Spouses’ love for each other depends first on God’s love

| Sister Candace Fier | May 28, 2015 | 0 Comments

Remember the last time you saw a child receive a gift, and the joy and excitement on his or her face when he or she realized that the gift was his or hers to rip open and discover the treasure within? Remember the child’s thank you facilitated by Mom and Dad? It was the gift that taught the child that someone loves him or her, and wants to give him or her joy.

In essence, that child is each of us at the moment we begin our life. The freely given gift is our very life given by God. The joy and excitement of the gift was mirrored on the faces of our parents who had profoundly realized that by offering the gift of themselves in return to God and to each other, they had been able to bring forth the gift of this new life into the world.

In the mystery of creation, Adam and Eve were given to one another by the Creator. In turn, they received each other as gift and became one flesh. Because their love was totally in harmony with God’s love, they could express their persons in and through their body as spousal love, a love that makes a total gift of self to the other.

This blessing of being gift to one another demands, in the words of St. John Paul II, interior freedom and self-mastery. That is, the interior freedom that comes from opening our heart to what comes from God — trust, purity, integrity and honesty — and the self-mastery that is evidenced by self-sacrifice, generosity, nobility and fruitful love.

Out of love, God created us for communion. Once we have opened ourselves to God in love, we are able to open ourselves to give and receive love from another. This is the beauty of sacramental marriage: Christ bringing about the communion of husband and wife that they may love one another as Christ loves the Church — selflessly, faithfully, and forever.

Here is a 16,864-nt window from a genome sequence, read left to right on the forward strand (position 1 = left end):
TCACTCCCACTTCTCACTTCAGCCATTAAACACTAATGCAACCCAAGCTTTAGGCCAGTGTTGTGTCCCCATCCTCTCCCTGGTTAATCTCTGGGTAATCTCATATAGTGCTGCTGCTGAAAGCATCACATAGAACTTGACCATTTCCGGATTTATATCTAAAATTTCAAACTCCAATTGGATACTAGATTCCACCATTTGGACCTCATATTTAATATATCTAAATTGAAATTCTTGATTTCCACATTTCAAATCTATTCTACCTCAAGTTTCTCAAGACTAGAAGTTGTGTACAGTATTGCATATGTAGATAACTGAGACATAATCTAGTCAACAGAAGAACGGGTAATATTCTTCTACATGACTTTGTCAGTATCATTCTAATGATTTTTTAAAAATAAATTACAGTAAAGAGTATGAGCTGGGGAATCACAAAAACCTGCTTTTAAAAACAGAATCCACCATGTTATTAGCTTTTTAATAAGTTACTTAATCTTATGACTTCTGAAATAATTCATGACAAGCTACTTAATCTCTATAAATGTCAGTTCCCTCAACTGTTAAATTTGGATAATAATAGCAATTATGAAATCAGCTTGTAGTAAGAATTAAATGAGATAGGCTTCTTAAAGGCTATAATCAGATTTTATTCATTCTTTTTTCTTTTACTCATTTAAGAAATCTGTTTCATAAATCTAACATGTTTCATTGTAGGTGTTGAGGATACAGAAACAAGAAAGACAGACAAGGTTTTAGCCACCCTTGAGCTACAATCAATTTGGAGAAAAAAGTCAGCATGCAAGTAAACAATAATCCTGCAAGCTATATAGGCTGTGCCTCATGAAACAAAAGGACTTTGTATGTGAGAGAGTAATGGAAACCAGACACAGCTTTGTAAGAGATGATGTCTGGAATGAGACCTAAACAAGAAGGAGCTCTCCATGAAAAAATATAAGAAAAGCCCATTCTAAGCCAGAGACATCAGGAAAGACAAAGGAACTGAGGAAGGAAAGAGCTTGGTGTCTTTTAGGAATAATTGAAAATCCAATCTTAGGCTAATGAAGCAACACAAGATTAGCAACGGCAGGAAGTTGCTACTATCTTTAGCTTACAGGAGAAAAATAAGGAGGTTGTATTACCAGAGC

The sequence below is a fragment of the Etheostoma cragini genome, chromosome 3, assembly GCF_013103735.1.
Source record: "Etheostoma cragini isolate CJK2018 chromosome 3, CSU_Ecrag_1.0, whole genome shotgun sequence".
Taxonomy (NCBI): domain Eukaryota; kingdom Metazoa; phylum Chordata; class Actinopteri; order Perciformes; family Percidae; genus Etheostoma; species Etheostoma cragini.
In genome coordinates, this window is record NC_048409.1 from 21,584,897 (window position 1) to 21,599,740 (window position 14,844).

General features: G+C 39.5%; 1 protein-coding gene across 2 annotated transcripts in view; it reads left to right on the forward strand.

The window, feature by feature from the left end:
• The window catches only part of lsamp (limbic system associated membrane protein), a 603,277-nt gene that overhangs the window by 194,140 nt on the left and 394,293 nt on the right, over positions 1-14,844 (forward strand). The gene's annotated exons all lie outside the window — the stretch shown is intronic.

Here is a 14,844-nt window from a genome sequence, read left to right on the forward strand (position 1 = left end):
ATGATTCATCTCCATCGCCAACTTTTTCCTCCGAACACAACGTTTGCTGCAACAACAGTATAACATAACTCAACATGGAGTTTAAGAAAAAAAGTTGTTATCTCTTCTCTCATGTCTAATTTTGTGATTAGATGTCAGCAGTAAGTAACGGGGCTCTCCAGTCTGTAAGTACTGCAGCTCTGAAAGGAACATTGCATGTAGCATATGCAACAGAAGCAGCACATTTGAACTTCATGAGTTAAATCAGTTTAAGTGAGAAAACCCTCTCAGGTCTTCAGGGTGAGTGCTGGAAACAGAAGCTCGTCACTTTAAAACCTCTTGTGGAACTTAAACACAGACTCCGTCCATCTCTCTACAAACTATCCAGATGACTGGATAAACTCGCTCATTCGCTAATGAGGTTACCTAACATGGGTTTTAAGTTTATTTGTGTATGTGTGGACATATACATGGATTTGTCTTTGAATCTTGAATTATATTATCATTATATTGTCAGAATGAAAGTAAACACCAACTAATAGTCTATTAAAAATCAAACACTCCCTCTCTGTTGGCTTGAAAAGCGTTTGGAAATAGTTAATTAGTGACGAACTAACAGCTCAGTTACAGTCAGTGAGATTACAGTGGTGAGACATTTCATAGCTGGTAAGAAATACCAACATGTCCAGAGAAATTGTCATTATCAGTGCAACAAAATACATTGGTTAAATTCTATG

Sacramental marriage offers husband and wife the grace needed to overcome the challenges and difficulties they encounter. It fosters forgiveness, fidelity, mercy and growth in the conjugal relationship.

Its foundation is chastity, which allows husband and wife to live their sexuality with dignity and grace according to God’s covenant.

This covenant remains a sign and promise of God’s presence if couples do the work of love each day: to say I am sorry with humility and sincerity, to say thank you with heartfelt gratitude, and to invite the other to continue to walk this journey of love, mercy and reconciliation with them today and always.

Sister Candace Fier is the director of the Office of Family Life for the Diocese of New Ulm.

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Category: World Meeting of Families